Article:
Applies to: SQL Server
Creates or updates a mapping between a login on the local instance of SQL Server and a security account on a remote server.
[ @rmtsrvname = ] N'rmtsrvname'
[ , [ @useself = ] 'useself' ]
[ , [ @locallogin = ] N'locallogin' ]
[ , [ @rmtuser = ] N'rmtuser' ]
[ , [ @rmtpassword = ] N'rmtpassword' ]
[ ; ]
[ @rmtsrvname = ] N'rmtsrvname'
The name of a linked server that the login mapping applies to. @rmtsrvname is sysname, with no default.
[ @useself = ] 'useself'
Determines whether to connect to rmtsrvname by impersonating local logins or explicitly submitting a login and password. @useself is varchar(8), with a default of
- A value of
truespecifies that logins use their own credentials to connect to @rmtsrvname, with the @rmtuser and @rmtpassword arguments being ignored.
falsespecifies that the @rmtuser and @rmtpassword arguments are used to connect to @rmtsrvname for the specified @locallogin.
If @rmtuser and @rmtpassword are set to
NULL, no login or password is used to connect to the linked server.
[ @locallogin = ] N'locallogin'
A login on the local server. @locallogin is sysname, with a default of
NULL specifies that this entry applies to all local logins that connect to @rmtsrvname. If not
NULL, @locallogin can be a SQL Server login or a Windows account. The Windows account must have access to SQL Server directly, or through membership in a Windows group.
[ @rmtuser = ] N'rmtuser'
The remote login used to connect to @rmtsrvname when @useself is
false. @rmtuser is sysname, with a default of
NULL. When the remote server is an instance of SQL Server that doesn't use Windows Authentication, @rmtuser is a SQL Server login.
[ @rmtpassword = ] N'rmtpassword'
The password associated with @rmtuser. @rmtpassword is sysname, with a default of
Return code values
0 (success) or
When a user logs on to the local server and executes a distributed query that accesses a table on the linked server, the local server must log on to the linked server on behalf of the user to access that table. Use
sp_addlinkedsrvlogin to specify the credentials that the local server uses to sign into the linked server.
To create the best query plans when you're using a table on a linked server, the query processor must have data distribution statistics from the linked server. Users that have limited permissions on any columns of the table might not have sufficient permissions to obtain all the useful statistics, and might receive a less efficient query plan and experience poor performance. If the linked server is an instance of SQL Server, to obtain all available statistics, the user must own the table or be a member of the sysadmin fixed server role, the db_owner fixed database role, or the db_ddladmin fixed database role on the linked server. SQL Server 2012 SP1 (11.0.3x) modifies the permission restrictions for obtaining statistics and allows users with SELECT permission to access statistics available through DBCC SHOW_STATISTICS. For more information, see the Permissions section of DBCC SHOW_STATISTICS (Transact-SQL).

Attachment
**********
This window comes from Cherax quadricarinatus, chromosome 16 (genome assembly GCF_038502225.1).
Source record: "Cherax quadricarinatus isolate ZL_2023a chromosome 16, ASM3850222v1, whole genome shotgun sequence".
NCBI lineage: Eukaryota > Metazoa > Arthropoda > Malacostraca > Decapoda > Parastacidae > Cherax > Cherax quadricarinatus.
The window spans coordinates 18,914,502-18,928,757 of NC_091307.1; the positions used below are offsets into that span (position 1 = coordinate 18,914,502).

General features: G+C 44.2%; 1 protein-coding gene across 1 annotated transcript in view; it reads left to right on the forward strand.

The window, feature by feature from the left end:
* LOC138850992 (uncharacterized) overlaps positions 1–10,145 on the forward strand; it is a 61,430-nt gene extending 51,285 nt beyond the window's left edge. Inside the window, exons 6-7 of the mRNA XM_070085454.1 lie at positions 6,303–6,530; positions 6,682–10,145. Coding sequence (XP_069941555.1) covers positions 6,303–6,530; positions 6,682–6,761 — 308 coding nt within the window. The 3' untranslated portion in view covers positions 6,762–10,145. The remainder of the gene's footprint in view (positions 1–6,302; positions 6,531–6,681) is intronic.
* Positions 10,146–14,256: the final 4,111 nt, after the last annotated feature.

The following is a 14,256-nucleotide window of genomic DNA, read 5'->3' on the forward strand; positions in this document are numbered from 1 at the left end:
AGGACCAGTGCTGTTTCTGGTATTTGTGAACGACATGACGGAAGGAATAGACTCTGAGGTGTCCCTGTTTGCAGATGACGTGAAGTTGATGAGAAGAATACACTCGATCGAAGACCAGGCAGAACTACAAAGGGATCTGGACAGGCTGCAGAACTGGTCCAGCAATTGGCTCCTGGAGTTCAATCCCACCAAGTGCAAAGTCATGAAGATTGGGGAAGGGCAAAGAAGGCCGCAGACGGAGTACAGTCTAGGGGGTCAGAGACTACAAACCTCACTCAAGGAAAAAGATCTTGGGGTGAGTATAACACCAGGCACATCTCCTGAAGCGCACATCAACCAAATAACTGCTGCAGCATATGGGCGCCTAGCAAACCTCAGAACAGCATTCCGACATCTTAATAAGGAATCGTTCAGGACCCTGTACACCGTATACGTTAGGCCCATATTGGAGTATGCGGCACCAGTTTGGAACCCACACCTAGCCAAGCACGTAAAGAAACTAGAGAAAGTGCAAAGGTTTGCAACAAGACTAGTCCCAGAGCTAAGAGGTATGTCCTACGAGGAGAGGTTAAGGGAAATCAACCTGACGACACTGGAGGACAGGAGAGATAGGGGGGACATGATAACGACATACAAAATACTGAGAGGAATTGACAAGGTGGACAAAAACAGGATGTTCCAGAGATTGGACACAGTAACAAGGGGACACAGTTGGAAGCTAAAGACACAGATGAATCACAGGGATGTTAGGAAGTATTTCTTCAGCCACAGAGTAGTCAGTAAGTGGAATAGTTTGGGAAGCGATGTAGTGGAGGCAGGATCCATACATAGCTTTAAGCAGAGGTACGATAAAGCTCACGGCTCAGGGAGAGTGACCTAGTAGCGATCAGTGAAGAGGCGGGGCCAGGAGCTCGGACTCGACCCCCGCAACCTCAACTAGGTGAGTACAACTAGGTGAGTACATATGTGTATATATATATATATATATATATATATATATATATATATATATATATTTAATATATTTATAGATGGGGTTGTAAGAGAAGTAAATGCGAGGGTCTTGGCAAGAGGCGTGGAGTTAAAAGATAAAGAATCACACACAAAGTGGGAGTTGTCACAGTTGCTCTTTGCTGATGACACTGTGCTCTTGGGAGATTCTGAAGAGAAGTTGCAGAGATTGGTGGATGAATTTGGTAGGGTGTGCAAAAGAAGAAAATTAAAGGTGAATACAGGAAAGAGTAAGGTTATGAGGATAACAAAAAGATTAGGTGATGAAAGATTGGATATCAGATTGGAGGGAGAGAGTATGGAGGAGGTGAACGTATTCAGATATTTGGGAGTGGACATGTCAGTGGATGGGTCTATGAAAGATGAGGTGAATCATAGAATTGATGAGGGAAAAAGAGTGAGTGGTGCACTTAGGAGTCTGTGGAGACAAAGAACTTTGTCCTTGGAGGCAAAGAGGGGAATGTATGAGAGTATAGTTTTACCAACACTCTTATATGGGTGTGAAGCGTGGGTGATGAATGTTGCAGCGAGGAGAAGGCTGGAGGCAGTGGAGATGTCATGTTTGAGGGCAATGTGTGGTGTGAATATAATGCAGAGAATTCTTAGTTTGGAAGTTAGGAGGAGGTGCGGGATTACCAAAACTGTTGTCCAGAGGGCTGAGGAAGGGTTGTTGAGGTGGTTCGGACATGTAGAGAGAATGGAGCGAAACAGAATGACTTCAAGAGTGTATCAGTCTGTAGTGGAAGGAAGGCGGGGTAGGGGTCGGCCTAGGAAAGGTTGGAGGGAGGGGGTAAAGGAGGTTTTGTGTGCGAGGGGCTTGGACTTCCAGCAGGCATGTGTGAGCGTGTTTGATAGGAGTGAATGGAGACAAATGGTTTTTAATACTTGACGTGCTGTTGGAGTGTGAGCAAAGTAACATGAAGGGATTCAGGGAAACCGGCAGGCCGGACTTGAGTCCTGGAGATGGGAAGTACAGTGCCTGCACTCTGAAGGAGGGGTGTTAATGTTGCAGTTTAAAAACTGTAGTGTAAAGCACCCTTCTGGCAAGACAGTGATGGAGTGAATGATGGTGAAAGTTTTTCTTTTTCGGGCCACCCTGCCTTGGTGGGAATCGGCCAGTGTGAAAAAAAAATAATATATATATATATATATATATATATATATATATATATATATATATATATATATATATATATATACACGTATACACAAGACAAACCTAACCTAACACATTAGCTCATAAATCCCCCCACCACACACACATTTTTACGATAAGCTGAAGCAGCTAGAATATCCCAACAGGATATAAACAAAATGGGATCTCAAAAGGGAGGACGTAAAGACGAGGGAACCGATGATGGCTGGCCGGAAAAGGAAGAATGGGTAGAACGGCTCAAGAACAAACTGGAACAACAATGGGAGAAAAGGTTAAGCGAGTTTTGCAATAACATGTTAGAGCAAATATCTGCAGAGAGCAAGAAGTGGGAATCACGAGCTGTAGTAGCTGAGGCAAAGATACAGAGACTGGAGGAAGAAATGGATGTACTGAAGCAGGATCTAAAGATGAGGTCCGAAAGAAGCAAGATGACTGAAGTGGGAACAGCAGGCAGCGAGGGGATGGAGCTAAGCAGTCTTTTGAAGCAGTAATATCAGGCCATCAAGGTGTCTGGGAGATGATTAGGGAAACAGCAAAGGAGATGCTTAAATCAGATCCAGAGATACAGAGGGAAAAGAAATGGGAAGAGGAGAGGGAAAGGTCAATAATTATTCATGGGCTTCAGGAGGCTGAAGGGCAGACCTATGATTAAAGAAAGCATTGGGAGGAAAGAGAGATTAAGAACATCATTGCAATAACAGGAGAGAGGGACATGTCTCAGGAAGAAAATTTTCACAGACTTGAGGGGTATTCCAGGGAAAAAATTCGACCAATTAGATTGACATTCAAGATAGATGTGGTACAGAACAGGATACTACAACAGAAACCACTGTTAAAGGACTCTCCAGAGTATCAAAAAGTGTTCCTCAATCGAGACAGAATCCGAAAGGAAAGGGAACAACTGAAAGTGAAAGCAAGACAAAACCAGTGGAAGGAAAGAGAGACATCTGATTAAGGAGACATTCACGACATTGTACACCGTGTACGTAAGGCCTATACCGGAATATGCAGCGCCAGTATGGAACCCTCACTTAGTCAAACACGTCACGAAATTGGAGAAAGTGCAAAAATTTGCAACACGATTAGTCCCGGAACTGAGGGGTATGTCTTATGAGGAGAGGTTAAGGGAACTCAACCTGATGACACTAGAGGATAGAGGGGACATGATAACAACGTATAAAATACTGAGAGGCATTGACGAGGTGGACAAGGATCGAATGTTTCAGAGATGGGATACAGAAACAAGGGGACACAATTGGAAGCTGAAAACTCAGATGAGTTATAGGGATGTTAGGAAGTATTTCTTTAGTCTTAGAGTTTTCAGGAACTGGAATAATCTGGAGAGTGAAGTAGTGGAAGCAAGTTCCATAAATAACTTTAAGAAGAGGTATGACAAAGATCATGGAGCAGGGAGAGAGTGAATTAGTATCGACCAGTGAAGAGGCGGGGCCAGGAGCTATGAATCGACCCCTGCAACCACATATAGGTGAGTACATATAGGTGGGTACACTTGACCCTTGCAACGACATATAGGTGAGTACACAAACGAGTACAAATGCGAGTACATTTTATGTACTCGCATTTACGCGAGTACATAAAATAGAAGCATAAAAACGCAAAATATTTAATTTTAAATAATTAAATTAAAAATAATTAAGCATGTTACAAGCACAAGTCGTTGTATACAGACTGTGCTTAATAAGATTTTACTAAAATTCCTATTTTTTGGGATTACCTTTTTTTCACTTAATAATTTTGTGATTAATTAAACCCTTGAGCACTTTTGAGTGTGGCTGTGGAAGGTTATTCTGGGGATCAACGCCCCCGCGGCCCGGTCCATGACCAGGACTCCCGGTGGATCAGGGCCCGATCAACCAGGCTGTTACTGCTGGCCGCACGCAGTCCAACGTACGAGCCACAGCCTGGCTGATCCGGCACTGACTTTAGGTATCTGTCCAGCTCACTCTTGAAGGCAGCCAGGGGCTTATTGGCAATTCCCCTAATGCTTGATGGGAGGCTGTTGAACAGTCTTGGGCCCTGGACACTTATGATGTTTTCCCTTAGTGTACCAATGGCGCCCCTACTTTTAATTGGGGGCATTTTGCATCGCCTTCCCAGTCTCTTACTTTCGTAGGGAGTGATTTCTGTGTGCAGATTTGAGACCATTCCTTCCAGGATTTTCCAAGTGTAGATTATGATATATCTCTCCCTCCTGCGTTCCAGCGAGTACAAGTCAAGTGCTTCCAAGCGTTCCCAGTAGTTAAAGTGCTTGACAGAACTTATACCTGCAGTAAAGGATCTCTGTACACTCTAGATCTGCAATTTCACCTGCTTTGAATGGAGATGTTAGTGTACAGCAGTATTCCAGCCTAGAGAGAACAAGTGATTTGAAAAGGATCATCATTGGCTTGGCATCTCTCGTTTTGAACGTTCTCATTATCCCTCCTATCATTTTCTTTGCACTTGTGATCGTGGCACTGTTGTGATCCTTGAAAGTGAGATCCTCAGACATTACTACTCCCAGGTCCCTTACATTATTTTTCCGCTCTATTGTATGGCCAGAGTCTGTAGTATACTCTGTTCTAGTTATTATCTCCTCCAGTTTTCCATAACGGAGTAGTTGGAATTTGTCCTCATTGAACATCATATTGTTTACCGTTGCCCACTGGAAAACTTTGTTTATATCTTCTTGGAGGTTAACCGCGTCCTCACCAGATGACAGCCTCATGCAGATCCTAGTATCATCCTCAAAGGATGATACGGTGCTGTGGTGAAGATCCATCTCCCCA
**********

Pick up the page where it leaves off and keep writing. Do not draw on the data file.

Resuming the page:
A default mapping between all logins on the local server and remote logins on the linked server is automatically created by executing
sp_addlinkedserver. The default mapping states that SQL Server uses the user credentials of the local login when connecting to the linked server on behalf of the login. This is equivalent to executing
sp_addlinkedsrvlogin with @useself set to
true for the linked server, without specifying a local user name. Use
sp_addlinkedsrvlogin only to change the default mapping or to add new mappings for specific local logins. To delete the default mapping or any other mapping, use
Instead of having to use
sp_addlinkedsrvlogin to create a predetermined login mapping, SQL Server can automatically use the Windows security credentials (Windows login name and password) of a user issuing the query to connect to a linked server when all the following conditions exist:
A user is connected to SQL Server by using Windows Authentication Mode.
Security account delegation is available on the client and sending server.
The provider supports Windows Authentication Mode; for example, SQL Server running on Windows.
Delegation doesn't have to be enabled for single-hop scenarios, but it's required for multiple-hop scenarios.
After the authentication has been performed by the linked server by using the mappings that are defined by executing
sp_addlinkedsrvlogin on the local instance of SQL Server, the permissions on individual objects in the remote database are determined by the linked server, not the local server.
sp_addlinkedsrvlogin can't be executed from within a user-defined transaction.
Requires ALTER ANY LOGIN permission on the server.
A. Connect all local logins to the linked server by using their own user credentials
The following example creates a mapping to make sure that all logins to the local server connect through to the linked server
Accounts by using their own user credentials.
EXEC sp_addlinkedsrvlogin 'Accounts';
EXEC sp_addlinkedsrvlogin 'Accounts', 'true';
If there are explicit mappings created for individual logins, they take precedence over any global mappings that might exist for that linked server.
B. Connect a specific login to the linked server by using different user credentials
The following example creates a mapping to make sure that the Windows user
Domain\Mary connects through to the linked server
Accounts by using the login
MaryP and password
EXEC sp_addlinkedsrvlogin 'Accounts', 'false', 'Domain\Mary', 'MaryP', 'd89q3w4u';
This example doesn't use Windows Authentication. Passwords will be transmitted unencrypted. Passwords might be visible in data source definitions and scripts that are saved to disk, in backups, and in log files. Never use an administrator password in this kind of connection. Consult your network administrator for security guidance specific to your environment.